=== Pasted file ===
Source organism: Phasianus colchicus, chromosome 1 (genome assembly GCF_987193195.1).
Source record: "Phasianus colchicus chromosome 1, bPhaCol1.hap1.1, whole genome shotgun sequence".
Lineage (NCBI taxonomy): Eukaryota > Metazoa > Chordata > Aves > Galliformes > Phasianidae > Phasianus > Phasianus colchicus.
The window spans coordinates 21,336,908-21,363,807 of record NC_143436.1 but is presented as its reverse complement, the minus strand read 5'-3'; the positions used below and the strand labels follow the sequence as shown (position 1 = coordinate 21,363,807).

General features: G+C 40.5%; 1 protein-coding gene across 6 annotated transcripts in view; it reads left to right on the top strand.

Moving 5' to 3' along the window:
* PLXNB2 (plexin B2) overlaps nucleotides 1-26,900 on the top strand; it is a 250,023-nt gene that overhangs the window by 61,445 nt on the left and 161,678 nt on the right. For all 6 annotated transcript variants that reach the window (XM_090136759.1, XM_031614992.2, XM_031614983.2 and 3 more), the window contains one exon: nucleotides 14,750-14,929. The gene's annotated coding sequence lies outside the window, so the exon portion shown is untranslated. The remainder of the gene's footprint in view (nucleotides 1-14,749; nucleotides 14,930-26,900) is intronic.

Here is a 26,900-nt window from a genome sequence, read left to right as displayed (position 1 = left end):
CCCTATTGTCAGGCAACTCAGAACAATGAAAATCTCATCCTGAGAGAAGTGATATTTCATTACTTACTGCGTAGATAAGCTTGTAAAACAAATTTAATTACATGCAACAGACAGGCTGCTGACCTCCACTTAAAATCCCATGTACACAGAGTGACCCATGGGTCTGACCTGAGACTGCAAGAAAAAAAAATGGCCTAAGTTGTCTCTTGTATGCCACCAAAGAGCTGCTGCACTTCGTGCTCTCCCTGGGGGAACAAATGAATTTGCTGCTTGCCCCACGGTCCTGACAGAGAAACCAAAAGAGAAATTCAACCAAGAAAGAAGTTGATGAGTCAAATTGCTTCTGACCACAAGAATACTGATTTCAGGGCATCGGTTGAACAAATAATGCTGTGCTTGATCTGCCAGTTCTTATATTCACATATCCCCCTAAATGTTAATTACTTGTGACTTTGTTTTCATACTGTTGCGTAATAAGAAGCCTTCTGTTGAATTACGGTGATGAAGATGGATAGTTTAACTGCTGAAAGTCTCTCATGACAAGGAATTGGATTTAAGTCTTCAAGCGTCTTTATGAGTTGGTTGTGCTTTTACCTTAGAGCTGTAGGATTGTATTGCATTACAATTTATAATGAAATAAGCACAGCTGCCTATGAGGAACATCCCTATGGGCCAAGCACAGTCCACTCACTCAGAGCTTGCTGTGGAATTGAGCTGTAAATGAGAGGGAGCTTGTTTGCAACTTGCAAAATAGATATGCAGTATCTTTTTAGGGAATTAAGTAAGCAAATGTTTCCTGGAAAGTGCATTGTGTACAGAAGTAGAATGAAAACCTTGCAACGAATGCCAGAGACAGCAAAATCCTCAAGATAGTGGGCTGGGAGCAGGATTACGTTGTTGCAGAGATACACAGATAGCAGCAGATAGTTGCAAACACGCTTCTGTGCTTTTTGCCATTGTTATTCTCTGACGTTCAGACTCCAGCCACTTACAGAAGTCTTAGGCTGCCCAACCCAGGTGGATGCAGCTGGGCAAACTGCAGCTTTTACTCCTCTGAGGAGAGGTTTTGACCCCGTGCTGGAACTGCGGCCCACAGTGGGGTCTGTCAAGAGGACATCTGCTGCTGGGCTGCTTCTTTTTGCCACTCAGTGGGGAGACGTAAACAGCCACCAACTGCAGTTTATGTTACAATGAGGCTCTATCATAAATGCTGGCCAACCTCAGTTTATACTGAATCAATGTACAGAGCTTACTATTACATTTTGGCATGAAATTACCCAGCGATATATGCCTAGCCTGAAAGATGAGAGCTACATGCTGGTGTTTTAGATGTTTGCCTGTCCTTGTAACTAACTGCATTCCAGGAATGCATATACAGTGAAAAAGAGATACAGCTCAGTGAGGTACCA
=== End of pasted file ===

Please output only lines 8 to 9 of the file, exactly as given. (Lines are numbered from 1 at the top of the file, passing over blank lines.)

Here is a 26,900-nt window from a genome sequence, read left to right as displayed (position 1 = left end):
CCCTATTGTCAGGCAACTCAGAACAATGAAAATCTCATCCTGAGAGAAGTGATATTTCATTACTTACTGCGTAGATAAGCTTGTAAAACAAATTTAATTACATGCAACAGACAGGCTGCTGACCTCCACTTAAAATCCCATGTACACAGAGTGACCCATGGGTCTGACCTGAGACTGCAAGAAAAAAAAATGGCCTAAGTTGTCTCTTGTATGCCACCAAAGAGCTGCTGCACTTCGTGCTCTCCCTGGGGGAACAAATGAATTTGCTGCTTGCCCCACGGTCCTGACAGAGAAACCAAAAGAGAAATTCAACCAAGAAAGAAGTTGATGAGTCAAATTGCTTCTGACCACAAGAATACTGATTTCAGGGCATCGGTTGAACAAATAATGCTGTGCTTGATCTGCCAGTTCTTATATTCACATATCCCCCTAAATGTTAATTACTTGTGACTTTGTTTTCATACTGTTGCGTAATAAGAAGCCTTCTGTTGAATTACGGTGATGAAGATGGATAGTTTAACTGCTGAAAGTCTCTCATGACAAGGAATTGGATTTAAGTCTTCAAGCGTCTTTATGAGTTGGTTGTGCTTTTACCTTAGAGCTGTAGGATTGTATTGCATTACAATTTATAATGAAATAAGCACAGCTGCCTATGAGGAACATCCCTATGGGCCAAGCACAGTCCACTCACTCAGAGCTTGCTGTGGAATTGAGCTGTAAATGAGAGGGAGCTTGTTTGCAACTTGCAAAATAGATATGCAGTATCTTTTTAGGGAATTAAGTAAGCAAATGTTTCCTGGAAAGTGCATTGTGTACAGAAGTAGAATGAAAACCTTGCAACGAATGCCAGAGACAGCAAAATCCTCAAGATAGTGGGCTGGGAGCAGGATTACGTTGTTGCAGAGATACACAGATAGCAGCAGATAGTTGCAAACACGCTTCTGTGCTTTTTGCCATTGTTATTCTCTGACGTTCAGACTCCAGCCACTTACAGAAGTCTTAGGCTGCCCAACCCAGGTGGATGCAGCTGGGCAAACTGCAGCTTTTACTCCTCTGAGGAGAGGTTTTGACCCCGTGCTGGAACTGCGGCCCACAGTGGGGTCTGTCAAGAGGACATCTGCTGCTGGGCTGCTTCTTTTTGCCACTCAGTGGGGAGACGTAAACAGCCACCAACTGCAGTTTATGTTACAATGAGGCTCTATCATAAATGCTGGCCAACCTCAGTTTATACTGAATCAATGTACAGAGCTTACTATTACATTTTGGCATGAAATTACCCAGCGATATATGCCTAGCCTGAAAGATGAGAGCTACATGCTGGTGTTTTAGATGTTTGCCTGTCCTTGTAACTAACTGCATTCCAGGAATGCATATACAGTGAAAAAGAGATACAGCTCAGTGAGGTACCA